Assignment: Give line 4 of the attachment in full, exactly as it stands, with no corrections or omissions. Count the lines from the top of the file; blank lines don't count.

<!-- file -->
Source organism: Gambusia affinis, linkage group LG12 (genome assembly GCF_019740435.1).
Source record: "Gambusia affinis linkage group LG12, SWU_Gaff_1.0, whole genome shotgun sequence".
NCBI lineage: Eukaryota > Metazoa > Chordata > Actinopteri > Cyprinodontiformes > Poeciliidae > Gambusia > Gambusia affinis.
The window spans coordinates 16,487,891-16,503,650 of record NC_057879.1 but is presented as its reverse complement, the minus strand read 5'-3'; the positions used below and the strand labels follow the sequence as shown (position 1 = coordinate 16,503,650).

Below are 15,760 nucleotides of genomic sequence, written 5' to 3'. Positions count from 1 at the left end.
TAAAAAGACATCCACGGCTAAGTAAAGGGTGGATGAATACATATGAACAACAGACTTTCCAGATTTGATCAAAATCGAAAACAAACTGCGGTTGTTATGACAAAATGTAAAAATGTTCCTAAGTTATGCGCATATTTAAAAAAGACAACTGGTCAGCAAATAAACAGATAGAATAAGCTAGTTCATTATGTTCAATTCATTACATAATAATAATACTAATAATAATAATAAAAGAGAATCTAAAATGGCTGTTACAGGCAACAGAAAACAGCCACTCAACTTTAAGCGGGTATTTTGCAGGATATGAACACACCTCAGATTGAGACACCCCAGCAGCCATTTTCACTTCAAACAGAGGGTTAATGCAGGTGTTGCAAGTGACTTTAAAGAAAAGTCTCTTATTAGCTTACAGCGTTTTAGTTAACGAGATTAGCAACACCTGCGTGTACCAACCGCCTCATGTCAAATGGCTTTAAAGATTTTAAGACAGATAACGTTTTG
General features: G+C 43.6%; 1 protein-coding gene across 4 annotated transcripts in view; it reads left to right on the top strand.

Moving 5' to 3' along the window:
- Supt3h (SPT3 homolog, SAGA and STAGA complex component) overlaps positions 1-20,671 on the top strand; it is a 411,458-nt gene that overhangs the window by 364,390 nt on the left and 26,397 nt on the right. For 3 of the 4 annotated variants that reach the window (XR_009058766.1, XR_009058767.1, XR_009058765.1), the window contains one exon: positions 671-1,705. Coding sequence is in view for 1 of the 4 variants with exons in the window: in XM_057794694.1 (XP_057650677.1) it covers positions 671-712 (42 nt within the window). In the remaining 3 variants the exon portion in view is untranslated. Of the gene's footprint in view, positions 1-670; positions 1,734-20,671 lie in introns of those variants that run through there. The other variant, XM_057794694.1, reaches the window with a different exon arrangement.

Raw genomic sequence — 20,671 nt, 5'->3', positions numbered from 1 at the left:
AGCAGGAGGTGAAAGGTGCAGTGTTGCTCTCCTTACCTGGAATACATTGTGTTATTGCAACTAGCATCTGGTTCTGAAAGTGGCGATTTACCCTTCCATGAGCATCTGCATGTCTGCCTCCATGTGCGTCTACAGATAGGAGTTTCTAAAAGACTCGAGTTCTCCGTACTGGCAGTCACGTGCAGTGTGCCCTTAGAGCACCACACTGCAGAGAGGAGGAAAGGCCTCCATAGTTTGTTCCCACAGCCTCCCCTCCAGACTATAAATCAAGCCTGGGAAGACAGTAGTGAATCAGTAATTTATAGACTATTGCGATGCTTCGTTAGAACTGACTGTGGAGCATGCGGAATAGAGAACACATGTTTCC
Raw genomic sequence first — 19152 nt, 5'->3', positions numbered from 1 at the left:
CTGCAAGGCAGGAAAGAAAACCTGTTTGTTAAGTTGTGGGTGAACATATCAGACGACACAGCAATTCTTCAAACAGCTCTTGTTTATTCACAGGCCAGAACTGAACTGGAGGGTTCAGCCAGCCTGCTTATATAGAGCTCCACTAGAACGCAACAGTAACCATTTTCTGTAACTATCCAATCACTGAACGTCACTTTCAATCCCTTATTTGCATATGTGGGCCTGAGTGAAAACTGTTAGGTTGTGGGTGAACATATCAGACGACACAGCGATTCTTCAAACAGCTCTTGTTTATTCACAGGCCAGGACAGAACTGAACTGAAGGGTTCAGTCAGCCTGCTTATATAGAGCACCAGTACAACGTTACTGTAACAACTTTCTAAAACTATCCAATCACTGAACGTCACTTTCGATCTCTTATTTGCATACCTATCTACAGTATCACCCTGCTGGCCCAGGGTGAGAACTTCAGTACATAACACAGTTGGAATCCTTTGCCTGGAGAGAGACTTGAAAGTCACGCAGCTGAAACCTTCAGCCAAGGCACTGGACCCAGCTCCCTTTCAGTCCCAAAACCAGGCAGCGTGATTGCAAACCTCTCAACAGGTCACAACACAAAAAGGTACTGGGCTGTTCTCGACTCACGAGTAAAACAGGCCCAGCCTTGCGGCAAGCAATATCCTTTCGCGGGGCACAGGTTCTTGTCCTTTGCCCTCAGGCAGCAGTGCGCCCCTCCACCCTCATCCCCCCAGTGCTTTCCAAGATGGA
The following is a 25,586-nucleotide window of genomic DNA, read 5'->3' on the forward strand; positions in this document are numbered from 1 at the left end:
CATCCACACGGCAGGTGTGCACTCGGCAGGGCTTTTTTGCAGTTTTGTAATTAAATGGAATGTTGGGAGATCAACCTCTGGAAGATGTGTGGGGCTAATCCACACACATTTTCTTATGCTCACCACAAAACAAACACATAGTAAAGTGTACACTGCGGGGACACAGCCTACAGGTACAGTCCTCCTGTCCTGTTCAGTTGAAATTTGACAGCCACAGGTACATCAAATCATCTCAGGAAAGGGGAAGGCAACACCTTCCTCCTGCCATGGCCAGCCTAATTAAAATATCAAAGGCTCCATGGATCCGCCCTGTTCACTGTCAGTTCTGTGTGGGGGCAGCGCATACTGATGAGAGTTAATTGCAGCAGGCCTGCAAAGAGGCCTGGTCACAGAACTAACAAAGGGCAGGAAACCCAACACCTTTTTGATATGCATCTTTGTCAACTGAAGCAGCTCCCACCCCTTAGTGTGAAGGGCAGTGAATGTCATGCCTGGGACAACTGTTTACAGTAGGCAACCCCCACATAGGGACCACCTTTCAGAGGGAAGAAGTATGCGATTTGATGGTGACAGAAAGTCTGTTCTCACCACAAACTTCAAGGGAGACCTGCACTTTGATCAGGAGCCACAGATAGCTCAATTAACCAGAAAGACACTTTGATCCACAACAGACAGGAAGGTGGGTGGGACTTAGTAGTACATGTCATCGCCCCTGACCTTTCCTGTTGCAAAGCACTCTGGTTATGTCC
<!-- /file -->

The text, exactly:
The window spans coordinates 16,487,891-16,503,650 of record NC_057879.1 but is presented as its reverse complement, the minus strand read 5'-3'; the positions used below and the strand labels follow the sequence as shown (position 1 = coordinate 16,503,650).